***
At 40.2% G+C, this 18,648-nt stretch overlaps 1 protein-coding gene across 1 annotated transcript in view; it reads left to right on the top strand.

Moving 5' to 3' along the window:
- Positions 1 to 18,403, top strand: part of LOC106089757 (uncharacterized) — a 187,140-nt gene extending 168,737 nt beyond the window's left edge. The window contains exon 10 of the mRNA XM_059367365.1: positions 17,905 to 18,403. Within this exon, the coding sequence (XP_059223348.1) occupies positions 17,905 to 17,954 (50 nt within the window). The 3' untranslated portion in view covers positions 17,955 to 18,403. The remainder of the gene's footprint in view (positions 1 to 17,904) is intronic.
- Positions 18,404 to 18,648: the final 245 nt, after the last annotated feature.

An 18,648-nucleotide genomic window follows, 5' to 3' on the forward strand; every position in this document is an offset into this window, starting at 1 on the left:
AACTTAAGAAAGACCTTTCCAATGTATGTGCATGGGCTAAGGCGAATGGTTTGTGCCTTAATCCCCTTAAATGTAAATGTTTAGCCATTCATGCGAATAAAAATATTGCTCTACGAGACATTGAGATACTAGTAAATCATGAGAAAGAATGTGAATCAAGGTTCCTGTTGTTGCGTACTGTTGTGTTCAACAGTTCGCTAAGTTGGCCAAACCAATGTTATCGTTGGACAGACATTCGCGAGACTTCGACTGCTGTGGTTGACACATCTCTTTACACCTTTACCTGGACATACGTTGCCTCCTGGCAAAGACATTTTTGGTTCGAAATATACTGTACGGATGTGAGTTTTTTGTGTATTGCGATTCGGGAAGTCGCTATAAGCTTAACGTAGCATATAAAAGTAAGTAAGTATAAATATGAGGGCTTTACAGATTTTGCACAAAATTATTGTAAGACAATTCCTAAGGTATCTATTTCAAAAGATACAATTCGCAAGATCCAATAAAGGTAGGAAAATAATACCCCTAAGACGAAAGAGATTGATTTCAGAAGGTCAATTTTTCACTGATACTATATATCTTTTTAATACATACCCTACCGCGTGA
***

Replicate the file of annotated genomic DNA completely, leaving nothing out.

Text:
At 40.2% G+C, this 18,648-nt stretch overlaps 1 protein-coding gene across 1 annotated transcript in view; it reads left to right on the top strand.

Moving 5' to 3' along the window:
- Positions 1 to 18,403, top strand: part of LOC106089757 (uncharacterized) — a 187,140-nt gene extending 168,737 nt beyond the window's left edge. The window contains exon 10 of the mRNA XM_059367365.1: positions 17,905 to 18,403. Within this exon, the coding sequence (XP_059223348.1) occupies positions 17,905 to 17,954 (50 nt within the window). The 3' untranslated portion in view covers positions 17,955 to 18,403. The remainder of the gene's footprint in view (positions 1 to 17,904) is intronic.
- Positions 18,404 to 18,648: the final 245 nt, after the last annotated feature.

An 18,648-nucleotide genomic window follows, 5' to 3' on the forward strand; every position in this document is an offset into this window, starting at 1 on the left:
AACTTAAGAAAGACCTTTCCAATGTATGTGCATGGGCTAAGGCGAATGGTTTGTGCCTTAATCCCCTTAAATGTAAATGTTTAGCCATTCATGCGAATAAAAATATTGCTCTACGAGACATTGAGATACTAGTAAATCATGAGAAAGAATGTGAATCAAGGTTCCTGTTGTTGCGTACTGTTGTGTTCAACAGTTCGCTAAGTTGGCCAAACCAATGTTATCGTTGGACAGACATTCGCGAGACTTCGACTGCTGTGGTTGACACATCTCTTTACACCTTTACCTGGACATACGTTGCCTCCTGGCAAAGACATTTTTGGTTCGAAATATACTGTACGGATGTGAGTTTTTTGTGTATTGCGATTCGGGAAGTCGCTATAAGCTTAACGTAGCATATAAAAGTAAGTAAGTATAAATATGAGGGCTTTACAGATTTTGCACAAAATTATTGTAAGACAATTCCTAAGGTATCTATTTCAAAAGATACAATTCGCAAGATCCAATAAAGGTAGGAAAATAATACCCCTAAGACGAAAGAGATTGATTTCAGAAGGTCAATTTTTCACTGATACTATATATCTTTTTAATACATACCCTACCGCGTGA